Hey there, time traveller!
This article was published 21/4/2013 (1107 days ago), so information in it may no longer be current.
IT'S no longer the land "where still the mighty moose wanders at will."
There's tremendous hunting pressure on the moose population. In addition to aboriginal hunting rights, courts granted Métis the same hunting rights last fall.
Logging roads, especially in the cutting area of former paper mill Tembec, have increased hunter access to moose. And moose are highly prized by hunters, having about four times as much meat as deer.
As well, a 2006 Supreme Court ruling declared it legal for aboriginals to night hunt. That's where a large search beam scans the woods and lights up an animal's eyes, the way you see them when driving the highway at night. The light also tends to make the animals freeze.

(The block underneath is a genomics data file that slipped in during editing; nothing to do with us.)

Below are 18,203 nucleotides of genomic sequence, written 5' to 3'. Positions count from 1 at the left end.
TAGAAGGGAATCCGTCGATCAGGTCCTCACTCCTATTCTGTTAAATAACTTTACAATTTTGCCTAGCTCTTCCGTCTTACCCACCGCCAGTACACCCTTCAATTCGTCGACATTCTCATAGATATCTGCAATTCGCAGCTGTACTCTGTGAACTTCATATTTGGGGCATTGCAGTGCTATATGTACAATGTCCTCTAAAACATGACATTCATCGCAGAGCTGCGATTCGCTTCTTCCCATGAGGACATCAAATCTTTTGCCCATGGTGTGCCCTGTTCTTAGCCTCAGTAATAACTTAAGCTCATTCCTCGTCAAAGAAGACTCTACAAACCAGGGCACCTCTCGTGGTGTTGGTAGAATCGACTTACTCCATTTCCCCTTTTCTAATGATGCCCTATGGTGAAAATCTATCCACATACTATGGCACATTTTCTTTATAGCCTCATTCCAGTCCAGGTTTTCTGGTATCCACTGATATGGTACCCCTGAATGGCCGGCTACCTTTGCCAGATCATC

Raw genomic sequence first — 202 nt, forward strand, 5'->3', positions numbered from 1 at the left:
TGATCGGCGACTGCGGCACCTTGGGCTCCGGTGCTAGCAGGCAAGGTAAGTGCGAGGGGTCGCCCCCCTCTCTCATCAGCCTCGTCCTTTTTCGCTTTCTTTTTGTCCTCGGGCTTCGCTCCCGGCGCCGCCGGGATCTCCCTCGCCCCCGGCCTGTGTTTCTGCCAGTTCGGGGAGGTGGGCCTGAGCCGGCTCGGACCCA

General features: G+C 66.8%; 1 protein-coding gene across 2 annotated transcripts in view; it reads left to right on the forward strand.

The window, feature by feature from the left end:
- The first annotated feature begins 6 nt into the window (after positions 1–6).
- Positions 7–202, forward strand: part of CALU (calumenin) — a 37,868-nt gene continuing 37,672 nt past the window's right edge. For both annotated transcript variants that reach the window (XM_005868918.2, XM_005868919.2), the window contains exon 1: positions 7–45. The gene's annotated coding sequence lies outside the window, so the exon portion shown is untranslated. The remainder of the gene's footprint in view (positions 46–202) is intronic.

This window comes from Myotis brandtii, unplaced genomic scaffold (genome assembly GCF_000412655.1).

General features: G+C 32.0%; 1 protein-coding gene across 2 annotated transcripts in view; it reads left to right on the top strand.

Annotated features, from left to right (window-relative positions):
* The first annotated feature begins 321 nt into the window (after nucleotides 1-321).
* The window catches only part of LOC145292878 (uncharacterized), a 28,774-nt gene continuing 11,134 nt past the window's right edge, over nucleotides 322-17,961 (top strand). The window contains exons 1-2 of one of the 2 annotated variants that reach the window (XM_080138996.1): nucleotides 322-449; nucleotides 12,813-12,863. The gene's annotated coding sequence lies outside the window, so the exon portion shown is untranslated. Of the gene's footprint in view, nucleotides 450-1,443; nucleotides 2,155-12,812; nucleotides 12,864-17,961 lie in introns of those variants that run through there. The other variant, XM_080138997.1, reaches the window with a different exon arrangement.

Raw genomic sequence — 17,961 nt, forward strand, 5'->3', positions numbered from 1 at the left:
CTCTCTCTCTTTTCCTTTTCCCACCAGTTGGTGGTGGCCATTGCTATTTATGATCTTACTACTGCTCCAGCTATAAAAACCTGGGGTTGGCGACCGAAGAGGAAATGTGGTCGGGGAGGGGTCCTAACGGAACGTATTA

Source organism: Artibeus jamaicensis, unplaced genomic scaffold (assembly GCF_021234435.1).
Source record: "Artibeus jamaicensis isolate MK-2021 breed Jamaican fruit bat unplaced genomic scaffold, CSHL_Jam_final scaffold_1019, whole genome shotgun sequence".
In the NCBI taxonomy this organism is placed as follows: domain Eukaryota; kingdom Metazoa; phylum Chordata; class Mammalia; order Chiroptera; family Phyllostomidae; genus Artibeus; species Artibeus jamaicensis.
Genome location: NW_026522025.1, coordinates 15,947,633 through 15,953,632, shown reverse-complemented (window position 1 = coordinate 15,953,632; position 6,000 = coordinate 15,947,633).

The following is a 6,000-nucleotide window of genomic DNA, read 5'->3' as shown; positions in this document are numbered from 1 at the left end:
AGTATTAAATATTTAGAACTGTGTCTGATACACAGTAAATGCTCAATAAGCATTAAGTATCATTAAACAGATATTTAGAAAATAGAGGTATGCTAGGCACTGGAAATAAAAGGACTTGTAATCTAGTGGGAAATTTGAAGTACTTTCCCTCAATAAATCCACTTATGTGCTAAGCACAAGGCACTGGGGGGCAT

A Sagkeeng youth was shot to death about three years ago while night hunting with a flashlight strapped to his head. It lit up like an animal's eyes when a search light fell across it.
Business owners in the vicinity of Game Hunting Area 26 estimate a combined loss of about $1 million per year from a moose-hunting ban for non-aboriginal licensed hunters.